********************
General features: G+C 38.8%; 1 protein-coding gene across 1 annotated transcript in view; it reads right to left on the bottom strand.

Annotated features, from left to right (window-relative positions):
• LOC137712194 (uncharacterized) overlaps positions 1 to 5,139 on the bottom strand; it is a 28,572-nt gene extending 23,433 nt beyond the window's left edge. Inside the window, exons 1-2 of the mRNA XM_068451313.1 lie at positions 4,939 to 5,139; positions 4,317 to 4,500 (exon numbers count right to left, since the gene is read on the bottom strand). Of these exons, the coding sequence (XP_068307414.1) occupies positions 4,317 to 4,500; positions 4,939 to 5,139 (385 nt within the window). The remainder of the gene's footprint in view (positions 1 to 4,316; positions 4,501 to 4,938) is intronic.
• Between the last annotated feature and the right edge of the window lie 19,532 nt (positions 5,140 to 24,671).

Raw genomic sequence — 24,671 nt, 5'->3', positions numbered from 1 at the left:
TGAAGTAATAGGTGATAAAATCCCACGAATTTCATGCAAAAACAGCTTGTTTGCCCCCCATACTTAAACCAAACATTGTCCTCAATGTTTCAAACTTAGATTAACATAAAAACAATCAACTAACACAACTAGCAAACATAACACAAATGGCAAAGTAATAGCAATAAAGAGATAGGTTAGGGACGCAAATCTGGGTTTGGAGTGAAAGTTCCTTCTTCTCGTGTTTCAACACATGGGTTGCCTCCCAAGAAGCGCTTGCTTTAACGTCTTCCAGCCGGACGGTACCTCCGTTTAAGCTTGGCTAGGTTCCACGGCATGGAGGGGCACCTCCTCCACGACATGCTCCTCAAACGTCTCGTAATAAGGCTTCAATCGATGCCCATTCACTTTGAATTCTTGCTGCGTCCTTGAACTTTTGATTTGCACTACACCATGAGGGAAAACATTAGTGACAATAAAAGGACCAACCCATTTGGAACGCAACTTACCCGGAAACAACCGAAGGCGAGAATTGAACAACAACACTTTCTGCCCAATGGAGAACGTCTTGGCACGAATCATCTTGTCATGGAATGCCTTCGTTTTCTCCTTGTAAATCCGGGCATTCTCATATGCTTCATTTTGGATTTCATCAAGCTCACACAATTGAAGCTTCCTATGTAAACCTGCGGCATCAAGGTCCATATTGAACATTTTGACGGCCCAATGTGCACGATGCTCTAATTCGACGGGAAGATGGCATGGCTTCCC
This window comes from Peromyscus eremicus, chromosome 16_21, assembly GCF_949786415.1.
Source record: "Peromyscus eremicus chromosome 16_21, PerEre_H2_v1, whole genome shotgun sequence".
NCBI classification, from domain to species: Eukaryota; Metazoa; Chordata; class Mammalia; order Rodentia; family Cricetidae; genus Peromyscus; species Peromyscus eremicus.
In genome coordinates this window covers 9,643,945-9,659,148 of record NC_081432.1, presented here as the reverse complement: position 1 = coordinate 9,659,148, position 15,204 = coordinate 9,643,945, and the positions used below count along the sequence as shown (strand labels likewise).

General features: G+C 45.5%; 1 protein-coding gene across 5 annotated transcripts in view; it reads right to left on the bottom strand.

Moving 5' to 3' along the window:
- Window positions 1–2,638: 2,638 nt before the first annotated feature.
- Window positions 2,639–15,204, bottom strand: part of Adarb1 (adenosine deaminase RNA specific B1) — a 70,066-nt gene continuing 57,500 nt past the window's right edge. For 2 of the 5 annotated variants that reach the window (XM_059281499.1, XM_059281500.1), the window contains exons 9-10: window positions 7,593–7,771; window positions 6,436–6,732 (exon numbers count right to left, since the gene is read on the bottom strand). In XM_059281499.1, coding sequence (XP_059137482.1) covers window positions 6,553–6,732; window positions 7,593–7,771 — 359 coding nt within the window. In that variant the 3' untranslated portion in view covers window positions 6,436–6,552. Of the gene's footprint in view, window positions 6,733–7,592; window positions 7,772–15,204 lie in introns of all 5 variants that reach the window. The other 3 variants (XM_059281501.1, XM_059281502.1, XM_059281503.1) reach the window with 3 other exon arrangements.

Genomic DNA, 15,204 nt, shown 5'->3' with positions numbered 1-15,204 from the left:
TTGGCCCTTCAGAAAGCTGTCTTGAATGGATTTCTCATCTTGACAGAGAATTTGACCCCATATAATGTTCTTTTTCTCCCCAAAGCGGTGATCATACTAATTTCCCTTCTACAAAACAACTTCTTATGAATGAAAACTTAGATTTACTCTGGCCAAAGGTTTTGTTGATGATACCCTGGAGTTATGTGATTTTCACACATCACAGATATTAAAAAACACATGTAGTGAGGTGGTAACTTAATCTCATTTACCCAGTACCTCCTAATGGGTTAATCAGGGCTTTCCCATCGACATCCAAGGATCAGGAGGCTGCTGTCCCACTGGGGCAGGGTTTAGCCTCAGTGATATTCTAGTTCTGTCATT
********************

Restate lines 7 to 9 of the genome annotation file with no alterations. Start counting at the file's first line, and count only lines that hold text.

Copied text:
This window comes from Peromyscus eremicus, chromosome 16_21, assembly GCF_949786415.1.
Source record: "Peromyscus eremicus chromosome 16_21, PerEre_H2_v1, whole genome shotgun sequence".
NCBI classification, from domain to species: Eukaryota; Metazoa; Chordata; class Mammalia; order Rodentia; family Cricetidae; genus Peromyscus; species Peromyscus eremicus.